When Lifelong Friends Die

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The past three days have been tough. Incredibly, incredibly tough. Losing someone you love is no easy thing. In my book, I believe it’s the hardest facet of life you’ll ever have to face. And as inevitable as breathing.

I met my girlfriend Allison when I was twelve. I had recently moved to Woodmere (New York) and so had she. I guess both feeling like outcasts solidified that bond of mutuality that doesn’t come along often. And that it lasted a lifetime, wow, was a gift.

No two people were more different when it came to things we did, people we dated, clothes we wore. She was extremely smart school-wise, I was definitely not. She was on the conservative side, I believed the more outrageous, the better. She built a career, I didn’t. Like I said, two very different people. And yet, despite the intermittent years where we drifted apart, we never lost touch. We remained each other’s greatest allies. Because that’s what friends are. The Wind Beneath My Wings people who truly love you and want only the best for you. They make or break you. They are tenuous, they are fleeting, they are volatile, expanding and forever testing. They bring you up to a standard you might otherwise never dare to reach. They bring you soup when you’re sick. Don’t give a shit that you look a mess. They hold your hand in times of despair. They are there when your babies are born, when your parents die, when your husbands leave. They are there. Always, always there like a relentless storm or a magnificent rainbow reminding you that life is sometimes fucked up, sometimes cruel, but it is also equally beautiful. Despite the grief that shows up on your doorstep when they’re gone.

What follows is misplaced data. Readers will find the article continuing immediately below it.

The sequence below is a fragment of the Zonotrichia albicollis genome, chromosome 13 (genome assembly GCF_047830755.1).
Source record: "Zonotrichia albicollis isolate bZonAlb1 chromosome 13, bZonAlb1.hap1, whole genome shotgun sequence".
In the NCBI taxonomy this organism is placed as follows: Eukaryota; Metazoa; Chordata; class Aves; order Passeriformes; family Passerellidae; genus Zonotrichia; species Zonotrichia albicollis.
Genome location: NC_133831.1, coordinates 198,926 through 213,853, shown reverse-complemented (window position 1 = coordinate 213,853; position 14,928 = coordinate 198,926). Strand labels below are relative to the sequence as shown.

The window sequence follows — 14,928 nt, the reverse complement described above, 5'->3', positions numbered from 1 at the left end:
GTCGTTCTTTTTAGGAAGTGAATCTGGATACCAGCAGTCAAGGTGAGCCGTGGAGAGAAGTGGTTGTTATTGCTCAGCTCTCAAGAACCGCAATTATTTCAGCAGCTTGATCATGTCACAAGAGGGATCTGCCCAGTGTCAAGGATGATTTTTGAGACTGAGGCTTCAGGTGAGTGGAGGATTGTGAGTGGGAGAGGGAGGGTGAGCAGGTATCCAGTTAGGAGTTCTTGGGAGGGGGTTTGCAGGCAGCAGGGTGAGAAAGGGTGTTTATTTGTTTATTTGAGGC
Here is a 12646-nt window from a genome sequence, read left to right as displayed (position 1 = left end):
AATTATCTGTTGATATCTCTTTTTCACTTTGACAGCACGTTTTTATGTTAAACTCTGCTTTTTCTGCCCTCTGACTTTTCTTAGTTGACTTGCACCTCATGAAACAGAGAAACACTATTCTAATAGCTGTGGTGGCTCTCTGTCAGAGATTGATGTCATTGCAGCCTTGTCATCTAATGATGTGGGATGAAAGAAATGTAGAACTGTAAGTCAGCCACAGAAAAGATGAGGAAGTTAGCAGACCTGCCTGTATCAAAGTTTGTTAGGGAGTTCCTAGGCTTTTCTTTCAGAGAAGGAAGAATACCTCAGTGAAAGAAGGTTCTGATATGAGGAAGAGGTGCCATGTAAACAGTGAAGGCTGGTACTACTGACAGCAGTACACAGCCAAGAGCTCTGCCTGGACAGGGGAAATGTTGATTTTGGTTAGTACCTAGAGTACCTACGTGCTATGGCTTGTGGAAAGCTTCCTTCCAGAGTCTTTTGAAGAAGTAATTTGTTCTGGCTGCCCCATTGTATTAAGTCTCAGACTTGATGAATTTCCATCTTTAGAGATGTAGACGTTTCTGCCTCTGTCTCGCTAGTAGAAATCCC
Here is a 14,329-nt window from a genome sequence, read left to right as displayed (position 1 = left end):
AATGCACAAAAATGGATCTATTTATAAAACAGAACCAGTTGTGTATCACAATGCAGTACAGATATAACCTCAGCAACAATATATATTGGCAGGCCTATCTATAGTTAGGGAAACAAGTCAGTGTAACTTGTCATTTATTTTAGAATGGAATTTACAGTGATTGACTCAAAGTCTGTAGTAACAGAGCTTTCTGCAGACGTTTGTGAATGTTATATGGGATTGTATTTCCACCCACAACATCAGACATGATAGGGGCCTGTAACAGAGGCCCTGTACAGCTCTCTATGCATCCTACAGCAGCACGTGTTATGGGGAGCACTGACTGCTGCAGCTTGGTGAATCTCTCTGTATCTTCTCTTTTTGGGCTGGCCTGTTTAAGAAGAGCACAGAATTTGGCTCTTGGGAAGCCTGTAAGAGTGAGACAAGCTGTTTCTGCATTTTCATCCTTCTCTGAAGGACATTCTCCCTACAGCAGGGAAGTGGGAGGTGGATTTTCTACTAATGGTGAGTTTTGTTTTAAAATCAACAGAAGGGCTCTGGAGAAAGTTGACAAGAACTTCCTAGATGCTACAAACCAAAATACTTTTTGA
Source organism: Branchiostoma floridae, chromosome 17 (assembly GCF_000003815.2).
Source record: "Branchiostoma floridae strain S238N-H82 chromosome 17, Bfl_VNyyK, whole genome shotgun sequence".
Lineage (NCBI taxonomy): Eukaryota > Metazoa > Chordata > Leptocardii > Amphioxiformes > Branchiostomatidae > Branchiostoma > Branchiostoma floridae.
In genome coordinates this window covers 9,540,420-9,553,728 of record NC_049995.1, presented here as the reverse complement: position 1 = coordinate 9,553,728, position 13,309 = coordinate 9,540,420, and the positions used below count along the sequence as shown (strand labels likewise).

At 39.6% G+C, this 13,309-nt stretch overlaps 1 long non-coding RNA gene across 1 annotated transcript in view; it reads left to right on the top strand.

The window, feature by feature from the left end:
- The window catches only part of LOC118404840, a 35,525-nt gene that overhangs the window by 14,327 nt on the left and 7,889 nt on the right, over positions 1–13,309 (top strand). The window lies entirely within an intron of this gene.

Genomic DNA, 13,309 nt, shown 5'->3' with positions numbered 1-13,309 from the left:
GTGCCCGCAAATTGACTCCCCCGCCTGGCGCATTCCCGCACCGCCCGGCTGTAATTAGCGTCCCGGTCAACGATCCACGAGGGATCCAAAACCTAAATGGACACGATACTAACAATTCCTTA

Yes, grief is something I know well. In fact, you could say we’re on a first-name basis. I guess it comes with the territory when you lose a sister who was everything to you, it creates a chasm you never fully get beyond, leaving you without an anchor. And this to me was unbearable. So I turned to the very small, very select group of women I’d known all my life and called them sisters … because it was the most natural thing in the world to do.

And now after fifty-two years to find myself minus one, is a feeling so gut-wrenching I want to scream. As a writer, I like to think of my words as my ammo, my link from point A to point B without ever having to move this butt from the chair. Yet, whatever I’m saying right now can’t touch the depth of my sadness over losing Allison or the unfathomable anger that there won’t be other days, other phone calls to commiserate over. What we had … is it. Yes, I know we shared some fantastic, wonderful moments and that all I need do is think of them, think of her with those big, funky glasses of hers, and I’m smiling. She deserves that celebration of life. All those incredibly special people do.

But you know, the truth is, I am so not there yet. Okay? Give me time.

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  1. Nadine Watts says

    Beautifully written. They say that with great love, comes great grief. The more you love, the greater the loss feels. Grief should never be minimized. There is no time clock on healing, and time does not heal all wounds. For now, take one day at a time and cherish the wonderful memories you made together. Allison may be gone physically, but you will always be connected spiritually. ❤️

    • says

      I love what you said. And I too believe with “great love comes great grief.” And “there is no time clock on healing.” So incredibly true. Thank you for your support and love. I will never forget it.

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